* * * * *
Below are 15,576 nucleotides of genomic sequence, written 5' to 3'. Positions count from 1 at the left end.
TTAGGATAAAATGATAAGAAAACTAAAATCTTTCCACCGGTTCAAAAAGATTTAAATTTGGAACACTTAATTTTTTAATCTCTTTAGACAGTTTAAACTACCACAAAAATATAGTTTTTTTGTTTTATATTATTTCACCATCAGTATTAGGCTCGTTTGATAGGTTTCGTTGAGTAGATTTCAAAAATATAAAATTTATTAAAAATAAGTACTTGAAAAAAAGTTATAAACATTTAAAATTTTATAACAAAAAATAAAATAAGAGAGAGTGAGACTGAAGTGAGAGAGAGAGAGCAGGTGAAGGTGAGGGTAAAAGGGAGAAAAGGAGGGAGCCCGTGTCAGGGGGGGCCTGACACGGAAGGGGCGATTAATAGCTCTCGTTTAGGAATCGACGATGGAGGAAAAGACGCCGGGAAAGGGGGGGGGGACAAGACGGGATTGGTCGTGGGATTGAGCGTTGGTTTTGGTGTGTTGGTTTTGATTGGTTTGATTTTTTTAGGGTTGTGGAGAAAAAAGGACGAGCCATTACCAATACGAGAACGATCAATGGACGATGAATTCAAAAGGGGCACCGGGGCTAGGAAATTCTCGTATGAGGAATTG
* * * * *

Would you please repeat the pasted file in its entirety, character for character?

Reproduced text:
Below are 15,576 nucleotides of genomic sequence, written 5' to 3'. Positions count from 1 at the left end.
TTAGGATAAAATGATAAGAAAACTAAAATCTTTCCACCGGTTCAAAAAGATTTAAATTTGGAACACTTAATTTTTTAATCTCTTTAGACAGTTTAAACTACCACAAAAATATAGTTTTTTTGTTTTATATTATTTCACCATCAGTATTAGGCTCGTTTGATAGGTTTCGTTGAGTAGATTTCAAAAATATAAAATTTATTAAAAATAAGTACTTGAAAAAAAGTTATAAACATTTAAAATTTTATAACAAAAAATAAAATAAGAGAGAGTGAGACTGAAGTGAGAGAGAGAGAGCAGGTGAAGGTGAGGGTAAAAGGGAGAAAAGGAGGGAGCCCGTGTCAGGGGGGGCCTGACACGGAAGGGGCGATTAATAGCTCTCGTTTAGGAATCGACGATGGAGGAAAAGACGCCGGGAAAGGGGGGGGGGACAAGACGGGATTGGTCGTGGGATTGAGCGTTGGTTTTGGTGTGTTGGTTTTGATTGGTTTGATTTTTTTAGGGTTGTGGAGAAAAAAGGACGAGCCATTACCAATACGAGAACGATCAATGGACGATGAATTCAAAAGGGGCACCGGGGCTAGGAAATTCTCGTATGAGGAATTG